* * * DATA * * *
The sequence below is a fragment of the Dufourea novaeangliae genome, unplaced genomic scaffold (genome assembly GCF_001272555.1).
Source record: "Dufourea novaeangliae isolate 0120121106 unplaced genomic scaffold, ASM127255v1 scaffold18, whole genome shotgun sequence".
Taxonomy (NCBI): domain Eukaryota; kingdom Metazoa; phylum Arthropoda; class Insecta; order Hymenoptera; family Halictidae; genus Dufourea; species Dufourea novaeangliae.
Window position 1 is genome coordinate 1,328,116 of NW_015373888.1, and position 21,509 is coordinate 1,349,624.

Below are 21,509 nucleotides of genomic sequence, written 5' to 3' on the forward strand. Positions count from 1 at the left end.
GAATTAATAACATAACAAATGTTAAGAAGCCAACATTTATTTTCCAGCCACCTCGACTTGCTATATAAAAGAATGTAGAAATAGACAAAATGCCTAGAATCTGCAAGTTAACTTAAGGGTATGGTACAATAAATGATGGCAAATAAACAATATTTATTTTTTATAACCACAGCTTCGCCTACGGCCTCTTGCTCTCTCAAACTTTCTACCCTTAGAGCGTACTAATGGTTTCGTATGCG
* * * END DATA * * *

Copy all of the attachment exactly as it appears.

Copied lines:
The sequence below is a fragment of the Dufourea novaeangliae genome, unplaced genomic scaffold (genome assembly GCF_001272555.1).
Source record: "Dufourea novaeangliae isolate 0120121106 unplaced genomic scaffold, ASM127255v1 scaffold18, whole genome shotgun sequence".
Taxonomy (NCBI): domain Eukaryota; kingdom Metazoa; phylum Arthropoda; class Insecta; order Hymenoptera; family Halictidae; genus Dufourea; species Dufourea novaeangliae.
Window position 1 is genome coordinate 1,328,116 of NW_015373888.1, and position 21,509 is coordinate 1,349,624.

Below are 21,509 nucleotides of genomic sequence, written 5' to 3' on the forward strand. Positions count from 1 at the left end.
GAATTAATAACATAACAAATGTTAAGAAGCCAACATTTATTTTCCAGCCACCTCGACTTGCTATATAAAAGAATGTAGAAATAGACAAAATGCCTAGAATCTGCAAGTTAACTTAAGGGTATGGTACAATAAATGATGGCAAATAAACAATATTTATTTTTTATAACCACAGCTTCGCCTACGGCCTCTTGCTCTCTCAAACTTTCTACCCTTAGAGCGTACTAATGGTTTCGTATGCG